Editorial Roundup: Indiana

Indianapolis Business Journal. October 28, 2022.

Editorial: Special care and transparency needed to plan for Indiana's water needs

As Indiana economic development leaders prepare a 7,000-acre innovation district for development in Boone County, it's become clear that more attention needs to be paid to the state's water needs.

As IBJ's Peter Blanchard reported last week, state officials are exploring the possibility of tapping into the aquifer along the Wabash River in Tippecanoe County and piping water 35 miles south to meet the water demands of potential tenants of the massive Boone County development.

Just this week, the Lebanon City Council approved an agreement to reserve water and wastewater availability for a $2.1 billion project Eli Lilly and Co. plans to build on the innovation site.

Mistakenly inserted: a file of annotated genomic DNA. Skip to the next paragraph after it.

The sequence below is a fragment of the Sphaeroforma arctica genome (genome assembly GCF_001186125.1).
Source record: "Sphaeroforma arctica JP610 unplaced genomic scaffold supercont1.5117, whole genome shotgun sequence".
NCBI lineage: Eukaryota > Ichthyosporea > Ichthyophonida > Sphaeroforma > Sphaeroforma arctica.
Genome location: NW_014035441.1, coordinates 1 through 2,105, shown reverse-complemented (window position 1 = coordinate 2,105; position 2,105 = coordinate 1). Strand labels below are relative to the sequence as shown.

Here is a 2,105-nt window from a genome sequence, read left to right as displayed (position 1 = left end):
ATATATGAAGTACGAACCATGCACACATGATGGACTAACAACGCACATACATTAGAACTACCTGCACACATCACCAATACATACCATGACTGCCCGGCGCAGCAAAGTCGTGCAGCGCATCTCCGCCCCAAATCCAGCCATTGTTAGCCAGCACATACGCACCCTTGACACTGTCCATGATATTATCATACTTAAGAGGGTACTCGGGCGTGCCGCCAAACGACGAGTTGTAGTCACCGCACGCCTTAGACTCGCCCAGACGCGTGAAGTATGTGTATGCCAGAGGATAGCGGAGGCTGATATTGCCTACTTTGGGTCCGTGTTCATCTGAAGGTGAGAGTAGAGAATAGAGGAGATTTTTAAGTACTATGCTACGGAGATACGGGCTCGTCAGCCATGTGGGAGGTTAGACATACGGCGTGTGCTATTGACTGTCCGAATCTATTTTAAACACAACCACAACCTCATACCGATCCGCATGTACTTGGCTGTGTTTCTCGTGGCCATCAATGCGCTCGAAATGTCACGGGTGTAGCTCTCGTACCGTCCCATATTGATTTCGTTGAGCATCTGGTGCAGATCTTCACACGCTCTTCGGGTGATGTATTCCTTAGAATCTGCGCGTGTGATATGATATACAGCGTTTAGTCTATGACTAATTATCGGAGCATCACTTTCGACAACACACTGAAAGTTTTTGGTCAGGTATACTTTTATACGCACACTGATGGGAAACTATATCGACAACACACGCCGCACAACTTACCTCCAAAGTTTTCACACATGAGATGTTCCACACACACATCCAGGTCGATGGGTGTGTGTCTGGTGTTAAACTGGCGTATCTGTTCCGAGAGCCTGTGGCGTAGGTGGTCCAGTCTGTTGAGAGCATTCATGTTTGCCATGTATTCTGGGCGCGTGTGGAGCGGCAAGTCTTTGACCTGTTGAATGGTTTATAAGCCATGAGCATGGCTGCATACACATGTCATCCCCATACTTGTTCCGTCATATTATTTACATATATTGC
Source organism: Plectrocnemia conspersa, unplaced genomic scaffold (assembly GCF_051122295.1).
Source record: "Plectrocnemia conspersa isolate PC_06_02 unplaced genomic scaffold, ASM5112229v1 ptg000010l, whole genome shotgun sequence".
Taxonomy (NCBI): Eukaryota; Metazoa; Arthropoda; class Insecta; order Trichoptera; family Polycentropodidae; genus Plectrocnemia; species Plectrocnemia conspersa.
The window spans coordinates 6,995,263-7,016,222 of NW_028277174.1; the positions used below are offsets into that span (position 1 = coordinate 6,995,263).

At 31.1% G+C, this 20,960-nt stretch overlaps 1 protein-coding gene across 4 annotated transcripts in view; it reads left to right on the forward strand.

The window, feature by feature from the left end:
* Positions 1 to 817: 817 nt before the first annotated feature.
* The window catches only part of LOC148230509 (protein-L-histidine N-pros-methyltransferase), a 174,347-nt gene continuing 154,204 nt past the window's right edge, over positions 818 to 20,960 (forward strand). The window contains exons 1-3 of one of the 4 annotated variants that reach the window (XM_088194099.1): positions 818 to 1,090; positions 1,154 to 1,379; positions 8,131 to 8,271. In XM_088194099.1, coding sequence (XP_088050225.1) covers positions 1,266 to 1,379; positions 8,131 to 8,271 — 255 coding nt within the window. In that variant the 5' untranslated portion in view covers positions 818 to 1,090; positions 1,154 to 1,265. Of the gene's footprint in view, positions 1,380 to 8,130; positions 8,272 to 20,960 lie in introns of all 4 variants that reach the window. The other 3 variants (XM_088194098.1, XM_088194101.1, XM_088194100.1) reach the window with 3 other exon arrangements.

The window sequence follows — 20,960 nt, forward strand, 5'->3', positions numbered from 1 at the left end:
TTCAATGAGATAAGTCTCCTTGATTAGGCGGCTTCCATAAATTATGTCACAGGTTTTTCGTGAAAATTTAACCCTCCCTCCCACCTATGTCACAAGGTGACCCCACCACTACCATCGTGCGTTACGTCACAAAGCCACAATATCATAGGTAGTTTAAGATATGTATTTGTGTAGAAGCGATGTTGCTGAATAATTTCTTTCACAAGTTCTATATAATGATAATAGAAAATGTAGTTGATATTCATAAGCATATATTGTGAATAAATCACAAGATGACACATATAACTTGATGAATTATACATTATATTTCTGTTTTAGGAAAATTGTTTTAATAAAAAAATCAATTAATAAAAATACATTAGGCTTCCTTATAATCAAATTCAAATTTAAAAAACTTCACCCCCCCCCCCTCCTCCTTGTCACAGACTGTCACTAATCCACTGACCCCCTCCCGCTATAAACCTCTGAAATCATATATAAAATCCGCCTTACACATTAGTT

The agreement would pre-allocate 864,000 gallons of water per day for the Lilly development, the only tenant announced so far for the innovation district. Much more water would be needed if other large industrial tenants are lined up.

While a study of central Indiana's water resources last year concluded the region is generally well-positioned to meet its water needs for decades to come, Boone County is among the few localities expected to need additional capacity.

But the Indiana Economic Development Corp. sees the county as being strategically located along Interstate 65 between Indianapolis and Purdue University, with the potential to become a major research and innovation hub.

The IEDC has declined to say whether tapping into the Wabash River aquifer is among the options being considered to meet the area's water needs but said the innovation district holds the promise of driving the region toward a solution for a long-standing need.

David Rosenberg, IEDC's executive vice president, told IBJ many options are on the table and that it's too early to get into specifics.